Drug crisis heightens as pandemic drags on

July 2021 was the second deadliest month on record for drug-related deaths in B.C.

  • 85 drug deaths so far in the Okanagan this year
  • Stigma still a major issue

As of the end of July, the BC Coroners Service has reported 1,204 drug toxicity deaths.

Over 180 alone died in July, making it the second-deadliest month on record for deaths of this type, following June’s 2020 count of 186.

The data saddens Celine Thompson, who worries the trajectory is heading in the wrong direction.

“The pandemic created social isolation and stress for people. More people are using, more people are using alone,” the executive director of The Bridge Youth & Family Services Society said.

The organization offers recovery and addiction services in Kelowna.

“The pandemic also disrupted the supply chain, so we have a more adulterated drug supply. It’s more toxic, more dangerous and it’s less predictable. You put all that together and these are the numbers you see.”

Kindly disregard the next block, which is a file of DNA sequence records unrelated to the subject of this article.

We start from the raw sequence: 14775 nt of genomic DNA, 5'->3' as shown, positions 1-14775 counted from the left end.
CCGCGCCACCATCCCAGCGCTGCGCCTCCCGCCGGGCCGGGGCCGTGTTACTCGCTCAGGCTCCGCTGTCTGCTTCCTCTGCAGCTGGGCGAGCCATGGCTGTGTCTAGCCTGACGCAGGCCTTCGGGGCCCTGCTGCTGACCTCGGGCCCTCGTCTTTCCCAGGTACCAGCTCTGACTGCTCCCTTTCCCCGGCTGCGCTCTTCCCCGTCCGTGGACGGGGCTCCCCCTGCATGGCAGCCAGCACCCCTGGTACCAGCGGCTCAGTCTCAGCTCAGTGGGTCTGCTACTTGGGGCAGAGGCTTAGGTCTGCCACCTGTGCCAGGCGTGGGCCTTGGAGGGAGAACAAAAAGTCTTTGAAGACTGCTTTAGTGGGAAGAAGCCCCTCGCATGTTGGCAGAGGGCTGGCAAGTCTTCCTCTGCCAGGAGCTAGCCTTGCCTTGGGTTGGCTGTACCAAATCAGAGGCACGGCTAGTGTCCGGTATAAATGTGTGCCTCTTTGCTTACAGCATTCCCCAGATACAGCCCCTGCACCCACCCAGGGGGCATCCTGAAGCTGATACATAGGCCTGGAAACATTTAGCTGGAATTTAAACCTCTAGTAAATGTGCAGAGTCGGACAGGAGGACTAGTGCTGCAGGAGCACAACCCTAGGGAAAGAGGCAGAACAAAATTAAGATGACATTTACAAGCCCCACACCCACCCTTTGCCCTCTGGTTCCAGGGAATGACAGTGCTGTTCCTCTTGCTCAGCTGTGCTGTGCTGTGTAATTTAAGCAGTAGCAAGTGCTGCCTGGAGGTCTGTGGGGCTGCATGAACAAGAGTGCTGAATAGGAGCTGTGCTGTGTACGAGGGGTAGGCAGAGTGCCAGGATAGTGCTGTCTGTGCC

Thompson said despite significant investments, her organization is running out of resources to meet the demand for services, resulting in a growing waitlist.

“Unfortunately, this health emergency is demanding even more resources and even more attention than it’s currently receiving,” she said.

Since the toxic drug public health emergency was declared, the death rate in B.C. has almost doubled from 20.4 per 100,000 in 2016, to 39.7 per 100,000 in 2021.

There were 14 deaths in the Okanagan in July, and 32 across Interior Health.

Illicitly fentanyl and analogues have contributed to 87 per cent of all illicit drug toxicity deaths since 2018.

Thompson said when it comes to the stigma, there is still a long way to go.

“People are dying alone. They use alone because they’re too ashamed to let people know they’re using. It makes them hold off accessing treatment and support. It makes them reluctant to use supervised consumption sites,” she said.

“Any move we can make to make people feel safe and comfortable and give them agencies so that they’re allowed to make the choices that works best for them and do it in a respectful manner.”

Deaths due to drug toxicity remain the leading cause of unnatural death in B.C.

Published 2021-10-18 by Connor Chan

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